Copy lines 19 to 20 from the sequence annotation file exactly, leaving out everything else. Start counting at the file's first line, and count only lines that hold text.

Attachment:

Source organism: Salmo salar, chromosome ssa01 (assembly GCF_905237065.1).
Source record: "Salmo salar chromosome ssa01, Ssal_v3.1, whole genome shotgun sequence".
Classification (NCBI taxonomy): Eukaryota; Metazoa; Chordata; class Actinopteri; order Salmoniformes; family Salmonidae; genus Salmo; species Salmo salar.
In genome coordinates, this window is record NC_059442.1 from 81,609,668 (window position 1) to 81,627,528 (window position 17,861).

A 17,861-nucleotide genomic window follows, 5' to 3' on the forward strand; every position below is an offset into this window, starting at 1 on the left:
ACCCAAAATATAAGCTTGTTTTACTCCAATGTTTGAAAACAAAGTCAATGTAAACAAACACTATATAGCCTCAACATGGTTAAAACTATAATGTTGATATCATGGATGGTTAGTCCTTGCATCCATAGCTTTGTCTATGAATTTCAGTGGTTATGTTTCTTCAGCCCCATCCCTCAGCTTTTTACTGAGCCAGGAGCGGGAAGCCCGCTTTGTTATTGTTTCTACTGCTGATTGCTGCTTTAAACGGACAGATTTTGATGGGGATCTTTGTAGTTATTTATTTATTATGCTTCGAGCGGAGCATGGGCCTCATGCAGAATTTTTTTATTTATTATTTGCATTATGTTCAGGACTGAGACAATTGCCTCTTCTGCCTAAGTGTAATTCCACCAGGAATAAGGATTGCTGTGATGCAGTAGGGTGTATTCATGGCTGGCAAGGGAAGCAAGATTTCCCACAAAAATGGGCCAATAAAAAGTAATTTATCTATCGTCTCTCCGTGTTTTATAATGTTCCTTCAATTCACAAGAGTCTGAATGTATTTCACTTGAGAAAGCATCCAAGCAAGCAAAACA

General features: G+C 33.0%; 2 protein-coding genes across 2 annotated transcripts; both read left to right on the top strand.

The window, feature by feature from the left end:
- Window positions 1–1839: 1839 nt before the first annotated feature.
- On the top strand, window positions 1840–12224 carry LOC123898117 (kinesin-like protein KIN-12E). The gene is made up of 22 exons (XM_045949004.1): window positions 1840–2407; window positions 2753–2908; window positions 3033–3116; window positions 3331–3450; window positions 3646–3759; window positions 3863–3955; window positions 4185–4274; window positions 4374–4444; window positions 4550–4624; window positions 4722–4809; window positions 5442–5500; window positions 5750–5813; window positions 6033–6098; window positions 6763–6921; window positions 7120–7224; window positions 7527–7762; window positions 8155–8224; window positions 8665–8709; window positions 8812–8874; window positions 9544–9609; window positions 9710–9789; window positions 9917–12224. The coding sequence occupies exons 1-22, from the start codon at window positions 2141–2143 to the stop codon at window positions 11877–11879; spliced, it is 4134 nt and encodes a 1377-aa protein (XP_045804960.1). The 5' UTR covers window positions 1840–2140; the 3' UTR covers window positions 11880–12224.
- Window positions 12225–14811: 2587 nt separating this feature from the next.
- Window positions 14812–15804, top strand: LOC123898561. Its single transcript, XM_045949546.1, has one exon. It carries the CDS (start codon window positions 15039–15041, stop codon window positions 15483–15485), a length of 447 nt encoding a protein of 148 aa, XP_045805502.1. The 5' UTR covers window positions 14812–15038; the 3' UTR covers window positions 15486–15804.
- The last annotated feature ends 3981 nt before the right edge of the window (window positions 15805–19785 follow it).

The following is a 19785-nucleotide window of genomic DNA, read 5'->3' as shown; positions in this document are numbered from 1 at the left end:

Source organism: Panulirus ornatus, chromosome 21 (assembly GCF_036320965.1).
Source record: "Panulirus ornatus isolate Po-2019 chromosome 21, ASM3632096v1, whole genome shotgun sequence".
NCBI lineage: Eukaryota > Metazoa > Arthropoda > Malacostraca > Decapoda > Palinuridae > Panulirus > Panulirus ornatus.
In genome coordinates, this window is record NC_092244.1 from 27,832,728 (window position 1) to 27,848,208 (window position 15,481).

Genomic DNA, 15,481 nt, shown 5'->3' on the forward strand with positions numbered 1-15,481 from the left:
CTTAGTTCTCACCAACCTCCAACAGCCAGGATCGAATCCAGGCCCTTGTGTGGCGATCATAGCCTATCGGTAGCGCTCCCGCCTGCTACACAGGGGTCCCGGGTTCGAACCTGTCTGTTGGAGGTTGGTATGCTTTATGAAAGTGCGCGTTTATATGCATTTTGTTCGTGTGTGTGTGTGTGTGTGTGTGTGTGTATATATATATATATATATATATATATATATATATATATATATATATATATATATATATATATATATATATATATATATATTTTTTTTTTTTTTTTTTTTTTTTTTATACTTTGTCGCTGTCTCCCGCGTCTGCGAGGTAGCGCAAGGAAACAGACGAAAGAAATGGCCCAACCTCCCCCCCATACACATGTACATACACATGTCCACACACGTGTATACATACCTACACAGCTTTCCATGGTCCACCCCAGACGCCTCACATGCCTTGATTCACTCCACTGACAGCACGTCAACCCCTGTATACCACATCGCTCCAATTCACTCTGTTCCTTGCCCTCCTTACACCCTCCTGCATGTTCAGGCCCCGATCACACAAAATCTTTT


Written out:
Genomic DNA, 15,481 nt, shown 5'->3' on the forward strand with positions numbered 1-15,481 from the left:
CTTAGTTCTCACCAACCTCCAACAGCCAGGATCGAATCCAGGCCCTTGTGTGGCGATCATAGCCTATCGGTAGCGCTCCCGCCTGCTACACAGGGGTCCCGGGTTCGAACCTGTCTGTTGGAGGTTGGTATGCTTTATGAAAGTGCGCGTTTATATGCATTTTGTTCGTGTGTGTGTGTGTGTGTGTGTGTGTGTATATATATATATATATATATATATATATATATATATATATATATATATATATATATATATATATATATATATATATATATTTTTTTTTTTTTTTTTTTTTTTTTTATACTTTGTCGCTGTCTCCCGCGTCTGCGAGGTAGCGCAAGGAAACAGACGAAAGAAATGGCCCAACCTCCCCCCCATACACATGTACATACACATGTCCACACACGTGTATACATACCTACACAGCTTTCCATGGTCCACCCCAGACGCCTCACATGCCTTGATTCACTCCACTGACAGCACGTCAACCCCTGTATACCACATCGCTCCAATTCACTCTGTTCCTTGCCCTCCTTACACCCTCCTGCATGTTCAGGCCCCGATCACACAAAATCTTTT